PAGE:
Writing poetry with an eye to the presently charged political atmosphere can be exhilarating and complicated. Emotions are raw all along the spectrum, and new personalities and controversies emerge almost daily, begging for commentary. Social media threads, TV talk shows, and editorial pages are crackling with outrageous statements, conjectures, charges, countercharges, counterpunches to the countercharges, and enough spin to make anyone dizzy. It’s captivating, exhausting, frequently depressing, and as a writer and poet who has long been involved in social justice movements, I am wondering more and more about where poetry fits into all of this.
I recently had a conversation with a friend, a wonderful lyrical poet who asked me for feedback on a draft of a poem he was working on that ventured into more explicitly “political” content than was customary in his writing. Much of the poem dealt with images and actions of a certain prominent statesman whom I will not name here. I found that the direct focus on this individual detracted from the intriguing emotional currents of the poem, because his character is so ubiquitous, so constantly in the media’s glare, that his presence nearly blinded me to the subtler gestures taking place in my friend’s piece. And this got me to thinking about how poetry can address the controversies of the present age in a manner distinct from all the jabber on the airwaves.
Our conversation took place soon after a solar eclipse ploughed a dark swath across the country this summer, to the fascination and awe of millions. I was not in the path of totality for this eclipse, but it brought back vivid memories of another one I experienced years ago when I lived in Ontario. As the celestial bodies lined up that summer afternoon, the air cooled and darkened, and everything seemed to come into a crisper focus. Birds settled to roost in the trees, and neighborhood dogs barked uneasily. When the totality was complete, I looked up to see the absence of the sun, and in its stead I saw the delicate rays of a corona spreading away from the blocked brilliance, with incredible ropes of shadow streaming earthward from all around the eclipse’s circumference, the penumbra. This strange and complex interplay between light and dark, right around the periphery of the sun, usually too blindingly familiar to consider, is indelibly imprinted in my memory.
And I think this is a role that poetry can play in this age of discord, setting up a shield to block out the bright and loud particulars of the characters and events of the day, in order to be able to explore the emotional nuances we are experiencing at the edge of all the chaos. This isn’t a new idea, but I do find useful the image of eclipse as a metaphor for this strategy, one that poets have used for ages to explore politically-charged subjects without staring at them straight on. I think of poems like Philip Levine’s “They Feed They Lion,” where he uses incantatory vernacular language to explore the rage of the African-American diaspora without naming it directly, or Wislawa Szymborska’s haunting “Hitler’s First Photograph,” where she coos and fawns over an adorable baby picture, leaving it to the reader to imagine how this infant will later shape history. I have tried my own penumbral poems: a monologue constructed completely out of monosyllabic words, in a manner that could have conceivably been delivered by the aforementioned statesman, and an erasure poem that takes words out of the Preamble to the Constitution in order to give it a chilling new message. There seem to be endless ways to explore this liminal world of corona and shadow in order to generate insights we can’t find on the nightly news feed.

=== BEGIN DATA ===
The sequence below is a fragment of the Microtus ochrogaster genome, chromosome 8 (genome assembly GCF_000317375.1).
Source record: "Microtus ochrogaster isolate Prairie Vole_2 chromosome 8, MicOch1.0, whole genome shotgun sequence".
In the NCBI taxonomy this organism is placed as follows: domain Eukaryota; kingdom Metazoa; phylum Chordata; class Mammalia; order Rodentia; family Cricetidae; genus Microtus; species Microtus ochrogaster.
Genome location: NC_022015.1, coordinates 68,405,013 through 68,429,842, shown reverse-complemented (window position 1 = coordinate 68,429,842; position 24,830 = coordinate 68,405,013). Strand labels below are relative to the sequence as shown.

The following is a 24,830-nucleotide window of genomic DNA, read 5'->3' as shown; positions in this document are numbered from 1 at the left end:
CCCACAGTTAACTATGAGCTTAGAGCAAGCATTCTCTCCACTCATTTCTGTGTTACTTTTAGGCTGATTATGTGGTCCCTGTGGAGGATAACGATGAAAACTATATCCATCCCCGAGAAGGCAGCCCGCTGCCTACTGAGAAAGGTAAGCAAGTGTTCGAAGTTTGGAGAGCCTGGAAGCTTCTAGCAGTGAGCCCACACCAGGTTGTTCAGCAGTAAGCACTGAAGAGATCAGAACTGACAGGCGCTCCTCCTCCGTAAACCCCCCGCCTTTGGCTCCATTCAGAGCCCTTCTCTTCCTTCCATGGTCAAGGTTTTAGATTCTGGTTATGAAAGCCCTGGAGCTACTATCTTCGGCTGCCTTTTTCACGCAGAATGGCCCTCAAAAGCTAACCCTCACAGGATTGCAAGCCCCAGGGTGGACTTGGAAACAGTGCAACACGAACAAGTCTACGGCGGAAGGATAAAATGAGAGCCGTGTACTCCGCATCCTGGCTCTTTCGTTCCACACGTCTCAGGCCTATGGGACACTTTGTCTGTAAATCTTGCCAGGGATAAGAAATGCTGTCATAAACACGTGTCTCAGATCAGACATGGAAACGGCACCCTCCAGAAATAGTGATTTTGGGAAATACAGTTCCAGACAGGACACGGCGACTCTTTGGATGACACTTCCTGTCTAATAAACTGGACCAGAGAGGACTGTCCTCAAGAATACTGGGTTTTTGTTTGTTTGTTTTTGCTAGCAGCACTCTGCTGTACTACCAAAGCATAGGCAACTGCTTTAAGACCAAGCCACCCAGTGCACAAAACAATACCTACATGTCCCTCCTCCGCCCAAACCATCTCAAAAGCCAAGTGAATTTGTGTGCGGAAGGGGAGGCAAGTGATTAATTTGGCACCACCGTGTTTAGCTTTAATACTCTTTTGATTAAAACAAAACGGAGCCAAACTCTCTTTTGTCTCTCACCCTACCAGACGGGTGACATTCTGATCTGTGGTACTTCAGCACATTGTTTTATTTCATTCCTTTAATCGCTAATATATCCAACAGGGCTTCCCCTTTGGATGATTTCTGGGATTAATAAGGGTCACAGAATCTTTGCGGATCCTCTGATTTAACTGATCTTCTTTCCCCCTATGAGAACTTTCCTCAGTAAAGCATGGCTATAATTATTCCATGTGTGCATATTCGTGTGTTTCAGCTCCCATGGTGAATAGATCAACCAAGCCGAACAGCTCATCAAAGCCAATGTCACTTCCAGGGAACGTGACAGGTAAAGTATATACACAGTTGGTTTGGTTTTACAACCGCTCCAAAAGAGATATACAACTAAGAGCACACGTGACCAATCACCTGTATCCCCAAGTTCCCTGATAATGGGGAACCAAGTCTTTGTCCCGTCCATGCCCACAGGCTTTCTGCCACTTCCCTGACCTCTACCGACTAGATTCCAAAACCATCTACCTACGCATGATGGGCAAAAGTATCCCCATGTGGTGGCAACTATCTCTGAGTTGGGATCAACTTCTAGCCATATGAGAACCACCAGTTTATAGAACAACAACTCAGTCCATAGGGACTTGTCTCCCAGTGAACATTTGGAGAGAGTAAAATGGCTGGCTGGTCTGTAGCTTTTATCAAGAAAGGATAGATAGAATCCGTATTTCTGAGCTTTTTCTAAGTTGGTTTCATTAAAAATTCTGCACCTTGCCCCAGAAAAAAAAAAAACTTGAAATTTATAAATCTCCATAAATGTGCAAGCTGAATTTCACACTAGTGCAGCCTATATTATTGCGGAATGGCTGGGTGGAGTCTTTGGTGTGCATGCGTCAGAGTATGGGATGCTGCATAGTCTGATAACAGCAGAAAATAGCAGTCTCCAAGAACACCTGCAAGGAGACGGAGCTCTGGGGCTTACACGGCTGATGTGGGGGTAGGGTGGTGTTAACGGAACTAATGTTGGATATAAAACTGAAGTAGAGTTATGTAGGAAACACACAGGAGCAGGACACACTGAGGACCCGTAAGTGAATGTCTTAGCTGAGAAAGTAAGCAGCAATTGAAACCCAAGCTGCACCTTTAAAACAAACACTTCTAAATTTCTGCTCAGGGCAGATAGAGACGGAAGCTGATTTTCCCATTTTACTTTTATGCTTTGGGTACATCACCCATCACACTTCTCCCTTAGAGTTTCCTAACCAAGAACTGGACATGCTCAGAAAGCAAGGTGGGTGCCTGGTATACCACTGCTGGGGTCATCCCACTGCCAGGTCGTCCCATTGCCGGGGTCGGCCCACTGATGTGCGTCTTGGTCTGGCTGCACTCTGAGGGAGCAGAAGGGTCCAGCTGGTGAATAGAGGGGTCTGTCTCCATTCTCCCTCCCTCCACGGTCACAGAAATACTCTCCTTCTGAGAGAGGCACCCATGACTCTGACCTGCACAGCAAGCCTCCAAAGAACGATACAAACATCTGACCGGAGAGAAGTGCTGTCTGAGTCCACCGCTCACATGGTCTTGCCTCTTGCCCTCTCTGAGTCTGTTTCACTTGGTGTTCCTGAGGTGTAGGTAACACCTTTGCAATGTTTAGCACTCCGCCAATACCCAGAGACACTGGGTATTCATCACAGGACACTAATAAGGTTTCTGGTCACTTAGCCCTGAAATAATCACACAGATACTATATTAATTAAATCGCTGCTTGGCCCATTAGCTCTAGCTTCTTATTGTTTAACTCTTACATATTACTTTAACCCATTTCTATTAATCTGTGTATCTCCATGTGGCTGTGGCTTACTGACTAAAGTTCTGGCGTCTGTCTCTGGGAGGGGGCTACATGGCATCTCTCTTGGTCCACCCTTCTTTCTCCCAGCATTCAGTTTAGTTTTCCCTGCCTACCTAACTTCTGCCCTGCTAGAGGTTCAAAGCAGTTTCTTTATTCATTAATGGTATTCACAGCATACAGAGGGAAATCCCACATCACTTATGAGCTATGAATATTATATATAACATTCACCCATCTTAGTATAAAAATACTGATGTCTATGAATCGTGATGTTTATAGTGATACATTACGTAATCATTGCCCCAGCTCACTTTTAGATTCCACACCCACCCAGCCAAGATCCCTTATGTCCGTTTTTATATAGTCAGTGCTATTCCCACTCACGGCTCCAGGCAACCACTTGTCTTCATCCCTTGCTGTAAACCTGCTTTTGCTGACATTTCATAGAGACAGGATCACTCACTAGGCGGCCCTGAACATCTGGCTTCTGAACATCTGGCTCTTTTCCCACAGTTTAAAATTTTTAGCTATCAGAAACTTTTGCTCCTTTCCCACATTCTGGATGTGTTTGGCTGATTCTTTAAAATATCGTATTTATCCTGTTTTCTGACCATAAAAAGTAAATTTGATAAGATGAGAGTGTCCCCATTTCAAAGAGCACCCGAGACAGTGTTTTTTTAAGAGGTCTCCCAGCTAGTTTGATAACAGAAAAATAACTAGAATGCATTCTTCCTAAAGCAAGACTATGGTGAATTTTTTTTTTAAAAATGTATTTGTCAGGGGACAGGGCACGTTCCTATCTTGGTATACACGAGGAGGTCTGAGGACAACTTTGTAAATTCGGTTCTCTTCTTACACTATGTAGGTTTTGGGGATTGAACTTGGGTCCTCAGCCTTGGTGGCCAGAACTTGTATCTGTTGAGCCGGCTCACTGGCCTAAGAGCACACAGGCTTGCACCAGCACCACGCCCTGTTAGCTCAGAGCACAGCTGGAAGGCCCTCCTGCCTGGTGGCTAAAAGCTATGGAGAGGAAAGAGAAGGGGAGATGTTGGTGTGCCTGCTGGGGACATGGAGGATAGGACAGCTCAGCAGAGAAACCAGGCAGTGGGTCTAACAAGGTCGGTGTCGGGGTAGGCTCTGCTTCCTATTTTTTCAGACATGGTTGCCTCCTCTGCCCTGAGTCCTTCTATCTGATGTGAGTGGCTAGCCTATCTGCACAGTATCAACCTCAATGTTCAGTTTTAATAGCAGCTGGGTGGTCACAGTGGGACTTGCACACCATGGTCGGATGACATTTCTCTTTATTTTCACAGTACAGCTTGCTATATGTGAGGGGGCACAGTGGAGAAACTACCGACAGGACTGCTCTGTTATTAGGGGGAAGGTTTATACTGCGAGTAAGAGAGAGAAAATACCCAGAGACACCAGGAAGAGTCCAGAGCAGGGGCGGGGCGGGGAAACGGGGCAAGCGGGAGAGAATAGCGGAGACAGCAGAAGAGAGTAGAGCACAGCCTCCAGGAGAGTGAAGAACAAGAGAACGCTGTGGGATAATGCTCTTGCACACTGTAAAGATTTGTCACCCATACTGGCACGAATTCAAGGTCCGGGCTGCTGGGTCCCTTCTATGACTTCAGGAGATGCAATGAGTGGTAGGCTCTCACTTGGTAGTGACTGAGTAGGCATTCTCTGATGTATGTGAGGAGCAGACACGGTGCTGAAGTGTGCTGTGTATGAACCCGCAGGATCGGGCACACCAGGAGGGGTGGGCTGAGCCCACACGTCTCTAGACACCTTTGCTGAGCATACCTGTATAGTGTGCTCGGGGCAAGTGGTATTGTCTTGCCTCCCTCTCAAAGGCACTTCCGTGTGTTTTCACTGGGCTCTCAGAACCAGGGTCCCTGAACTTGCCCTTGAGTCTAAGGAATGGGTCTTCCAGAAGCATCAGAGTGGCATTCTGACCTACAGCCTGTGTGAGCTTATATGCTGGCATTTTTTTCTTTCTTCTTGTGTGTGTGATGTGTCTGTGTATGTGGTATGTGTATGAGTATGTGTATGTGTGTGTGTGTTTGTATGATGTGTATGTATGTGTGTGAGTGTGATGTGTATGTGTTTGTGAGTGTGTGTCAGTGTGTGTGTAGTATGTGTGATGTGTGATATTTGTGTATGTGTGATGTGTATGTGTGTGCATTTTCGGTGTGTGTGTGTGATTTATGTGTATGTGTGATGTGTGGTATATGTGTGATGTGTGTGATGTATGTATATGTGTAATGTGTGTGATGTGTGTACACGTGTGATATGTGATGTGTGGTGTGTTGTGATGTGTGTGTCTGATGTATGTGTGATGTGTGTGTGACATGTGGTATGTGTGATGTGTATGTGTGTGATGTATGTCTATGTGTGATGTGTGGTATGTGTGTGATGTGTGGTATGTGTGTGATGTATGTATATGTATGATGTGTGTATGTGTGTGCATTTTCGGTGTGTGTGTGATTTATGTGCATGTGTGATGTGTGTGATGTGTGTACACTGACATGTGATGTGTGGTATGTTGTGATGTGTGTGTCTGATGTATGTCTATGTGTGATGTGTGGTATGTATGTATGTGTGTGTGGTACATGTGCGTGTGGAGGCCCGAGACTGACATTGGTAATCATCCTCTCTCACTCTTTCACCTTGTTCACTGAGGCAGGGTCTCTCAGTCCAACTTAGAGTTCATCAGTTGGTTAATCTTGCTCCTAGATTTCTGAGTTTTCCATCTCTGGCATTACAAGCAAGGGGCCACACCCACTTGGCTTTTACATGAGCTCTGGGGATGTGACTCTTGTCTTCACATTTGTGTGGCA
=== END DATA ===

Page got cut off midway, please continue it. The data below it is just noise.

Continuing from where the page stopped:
I’ve been reflecting recently on a well-known quip by Maya Angelou: “I’ve learned that people will forget what you said, people will forget what you did, but people will never forget how you made them feel.” There is a lot of bewildering talk and action going on; it can all seem overwhelming, and most of it I hope will be forgettable. But I also believe that poetry will necessarily help us to remember what we feel.
ROBBIE GAMBLE holds an MFA at Lesley University. He has poems out and forthcoming in the Naugatuck River Review, Poet Lore, Slipstream, and The Stonecoast Review. His essays have appeared in Writers Resist and on the MassPoetry website. When he is not trying to string words together, he works as a nurse practitioner caring for homeless people in Boston.
ANITA BALLESTEROS holds a PhD in Molecular Oncology from NYU and works in the Innovations office at the Dana Farber Cancer Institute. Originally from New York, daughter of a Spanish-American father and Jewish mother, her childhood was a nomadic adventure throughout Europe. She continues to enjoy traveling domestically and globally to explore different cultures and the various facets of herself that she leaves behind in each place. Currently she is a third-semester student in the MFA program in Creative Writing at Lesley University, where she is focusing on Fiction, but she enjoys writing poetry and non-fiction as well. Anita is a proud single mom of a daughter and a son both in their 20’s, and lives just west of Boston, where she is learning how to empty-nest with her two cats, who are excellent writing companions.